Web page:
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Mountain Club members in Aspen keep on climbing

Jeremy Heiman

Aspen’s chapter of the Colorado Mountain Club is 44 years old this year, and still as active as ever.

The club’s Aspen volunteers lead wilderness trips from Memorial Day through September, ranging from easy day hikes to mountaineering on some of the area’s highest peaks. The club has also planned cross-country ski and snowshoe trips and a hut trip for next winter.

Members are between the ages of eight and 78, former chapter president Jack Depagter said, but hikers and climbers are encouraged to turn out only for trips suited to their abilities.

Current chapter president Carol Kurt said the club welcomes new members who are interested in discovering the beauty of the area’s backcountry. The club is a good way to learn backcountry travel skills, see some of the most beautiful geography in the world, and make new friends, she said.

Statewide, the club, which is more than 75 years old, has 12 chapters and offers 2,500 activities throughout the year. Chapters in the more populous Denver and Boulder areas offer mountaineering classes and overseas climbing and trekking trips, and Aspen chapter members often take advantage of these opportunities.

Kurt said though the Aspen chapter doesn’t offer formal classes, members practice mountaineering skills with ropes, ice axes and crampons in the early summer, in Montezuma Basin at the base of Castle Peak.

Depagter, who retired as president in November, led the chapter for 42 years, and was there at the beginning. A climber in the Aspen area since 1951, Depagter first joined the Denver chapter, then founded the Aspen chapter in 1955 with 12 or 15 dedicated outdoor lovers.

Kurt said Depagter was also often involved in rescues in his earlier years, and taught mountaineering skills to countless climbers in his time with the club.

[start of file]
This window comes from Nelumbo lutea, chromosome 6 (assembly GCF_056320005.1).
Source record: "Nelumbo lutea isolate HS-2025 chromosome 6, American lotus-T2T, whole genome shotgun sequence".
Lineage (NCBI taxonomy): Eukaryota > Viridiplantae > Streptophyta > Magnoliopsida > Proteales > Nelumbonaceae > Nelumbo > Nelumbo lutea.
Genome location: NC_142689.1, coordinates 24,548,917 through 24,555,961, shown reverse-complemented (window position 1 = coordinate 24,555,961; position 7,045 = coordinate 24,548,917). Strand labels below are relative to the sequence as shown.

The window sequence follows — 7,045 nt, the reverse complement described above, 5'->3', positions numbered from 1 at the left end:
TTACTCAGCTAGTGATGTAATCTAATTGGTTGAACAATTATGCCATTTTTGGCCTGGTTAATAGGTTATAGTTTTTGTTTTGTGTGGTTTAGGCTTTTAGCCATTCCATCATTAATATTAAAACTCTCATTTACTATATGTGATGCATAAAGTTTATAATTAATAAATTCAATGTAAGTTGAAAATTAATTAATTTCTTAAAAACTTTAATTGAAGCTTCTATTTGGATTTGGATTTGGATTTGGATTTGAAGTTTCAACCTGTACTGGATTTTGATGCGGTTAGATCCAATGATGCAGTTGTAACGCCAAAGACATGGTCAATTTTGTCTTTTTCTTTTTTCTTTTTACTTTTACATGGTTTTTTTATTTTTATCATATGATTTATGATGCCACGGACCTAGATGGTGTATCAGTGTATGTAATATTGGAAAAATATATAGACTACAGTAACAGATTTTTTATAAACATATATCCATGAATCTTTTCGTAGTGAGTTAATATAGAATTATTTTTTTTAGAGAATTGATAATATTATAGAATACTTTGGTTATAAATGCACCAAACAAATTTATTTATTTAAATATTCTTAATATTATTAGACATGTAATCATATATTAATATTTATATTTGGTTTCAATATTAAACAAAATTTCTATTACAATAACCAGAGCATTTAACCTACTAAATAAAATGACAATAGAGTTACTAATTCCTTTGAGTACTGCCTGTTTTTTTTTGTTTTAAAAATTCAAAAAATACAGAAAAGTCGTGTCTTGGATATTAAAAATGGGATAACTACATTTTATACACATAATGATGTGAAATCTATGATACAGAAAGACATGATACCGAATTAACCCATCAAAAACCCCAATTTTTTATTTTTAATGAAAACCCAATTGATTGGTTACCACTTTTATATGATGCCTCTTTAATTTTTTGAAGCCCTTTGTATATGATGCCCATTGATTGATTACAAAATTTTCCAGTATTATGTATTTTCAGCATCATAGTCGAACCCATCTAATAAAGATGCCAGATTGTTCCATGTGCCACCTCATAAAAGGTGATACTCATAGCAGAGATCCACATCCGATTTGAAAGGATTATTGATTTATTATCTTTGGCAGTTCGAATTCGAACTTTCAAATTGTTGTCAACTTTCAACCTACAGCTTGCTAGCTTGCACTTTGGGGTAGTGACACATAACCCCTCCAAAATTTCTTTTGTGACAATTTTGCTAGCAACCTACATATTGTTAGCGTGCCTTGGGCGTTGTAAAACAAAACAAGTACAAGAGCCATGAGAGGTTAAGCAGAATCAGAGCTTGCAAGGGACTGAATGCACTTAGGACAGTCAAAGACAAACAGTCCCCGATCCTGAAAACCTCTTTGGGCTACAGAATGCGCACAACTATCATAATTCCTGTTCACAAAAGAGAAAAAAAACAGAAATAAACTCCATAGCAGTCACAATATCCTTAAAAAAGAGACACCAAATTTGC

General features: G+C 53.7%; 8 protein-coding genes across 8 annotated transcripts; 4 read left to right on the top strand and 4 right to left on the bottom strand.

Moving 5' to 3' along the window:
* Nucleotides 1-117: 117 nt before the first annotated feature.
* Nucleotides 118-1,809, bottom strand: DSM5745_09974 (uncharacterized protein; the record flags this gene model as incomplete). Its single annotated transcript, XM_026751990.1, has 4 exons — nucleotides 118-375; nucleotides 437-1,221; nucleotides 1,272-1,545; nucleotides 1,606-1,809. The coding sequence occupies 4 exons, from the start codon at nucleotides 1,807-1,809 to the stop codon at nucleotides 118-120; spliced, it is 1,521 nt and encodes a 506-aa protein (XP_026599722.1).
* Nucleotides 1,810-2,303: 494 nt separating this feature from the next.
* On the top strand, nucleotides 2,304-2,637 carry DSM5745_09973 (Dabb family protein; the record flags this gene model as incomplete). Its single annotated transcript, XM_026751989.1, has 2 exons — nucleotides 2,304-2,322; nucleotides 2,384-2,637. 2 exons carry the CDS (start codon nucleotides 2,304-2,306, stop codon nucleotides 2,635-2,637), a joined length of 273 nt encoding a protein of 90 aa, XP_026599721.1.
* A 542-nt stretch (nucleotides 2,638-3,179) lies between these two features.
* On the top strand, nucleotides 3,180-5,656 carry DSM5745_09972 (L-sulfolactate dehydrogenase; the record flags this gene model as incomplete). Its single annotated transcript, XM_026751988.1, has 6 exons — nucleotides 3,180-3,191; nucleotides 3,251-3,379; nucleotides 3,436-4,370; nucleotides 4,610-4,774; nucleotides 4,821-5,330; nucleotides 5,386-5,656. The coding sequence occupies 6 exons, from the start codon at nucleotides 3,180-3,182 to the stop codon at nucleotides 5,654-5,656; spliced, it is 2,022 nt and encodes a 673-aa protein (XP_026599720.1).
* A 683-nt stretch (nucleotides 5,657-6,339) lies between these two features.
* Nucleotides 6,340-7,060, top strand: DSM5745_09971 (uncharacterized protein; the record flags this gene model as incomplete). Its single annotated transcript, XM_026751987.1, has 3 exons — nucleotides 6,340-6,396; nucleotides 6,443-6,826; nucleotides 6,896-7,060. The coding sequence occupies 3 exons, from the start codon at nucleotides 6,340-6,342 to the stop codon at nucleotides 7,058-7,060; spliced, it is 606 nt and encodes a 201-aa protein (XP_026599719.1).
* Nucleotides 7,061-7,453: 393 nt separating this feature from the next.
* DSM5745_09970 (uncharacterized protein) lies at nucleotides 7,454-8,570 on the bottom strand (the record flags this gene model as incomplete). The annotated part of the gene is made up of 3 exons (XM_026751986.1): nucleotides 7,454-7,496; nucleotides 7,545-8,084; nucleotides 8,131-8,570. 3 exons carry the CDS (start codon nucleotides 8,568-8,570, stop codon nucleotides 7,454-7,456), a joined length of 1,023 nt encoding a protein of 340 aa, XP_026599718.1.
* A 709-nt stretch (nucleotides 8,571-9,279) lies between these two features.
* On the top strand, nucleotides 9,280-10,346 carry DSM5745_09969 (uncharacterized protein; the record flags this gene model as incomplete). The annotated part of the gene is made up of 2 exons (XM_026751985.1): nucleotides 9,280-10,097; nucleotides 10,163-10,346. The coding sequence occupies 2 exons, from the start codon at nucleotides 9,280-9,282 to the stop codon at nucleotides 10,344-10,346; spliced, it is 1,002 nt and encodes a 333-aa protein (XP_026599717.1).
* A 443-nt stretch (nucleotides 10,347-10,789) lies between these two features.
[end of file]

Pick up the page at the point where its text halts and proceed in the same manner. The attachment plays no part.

“I wouldn’t have gone on to climb all the 14,000-foot peaks [in Colorado] if he hadn’t given me confidence on Pyramid,” Kurt said.

With 88 members today, chapter members schedule regular hikes, alpine climbs and rock-climbing trips, led by an assortment of capable volunteer leaders. In addition, the group traditionally does a desert trip in the late spring, often the Needles District of Canyonlands National Park.

Trips scheduled for this year include a climb of La Plata Peak, a “fourteener” on the east side of Independence Pass; a hike to Siberia Lake on the back side of Snowmass Mountain; a hike over East Maroon Pass; a hike to Pierre Lakes near Capitol Peak and a climb on Grizzly Peak, a mountain just under 14,000 feet near Independence Pass.

New members are always accepted, Depagter said, but must prove they are fit enough to be capable of completing the trips they choose to undertake.

Club trip leaders like to be acquainted with their group members. “We’re not a guide service,” Depagter said. “We like to know the people who come with us.”

For more information, contact Carol Kurt at 925-6648, or Barbara Buettner at 927-3611.


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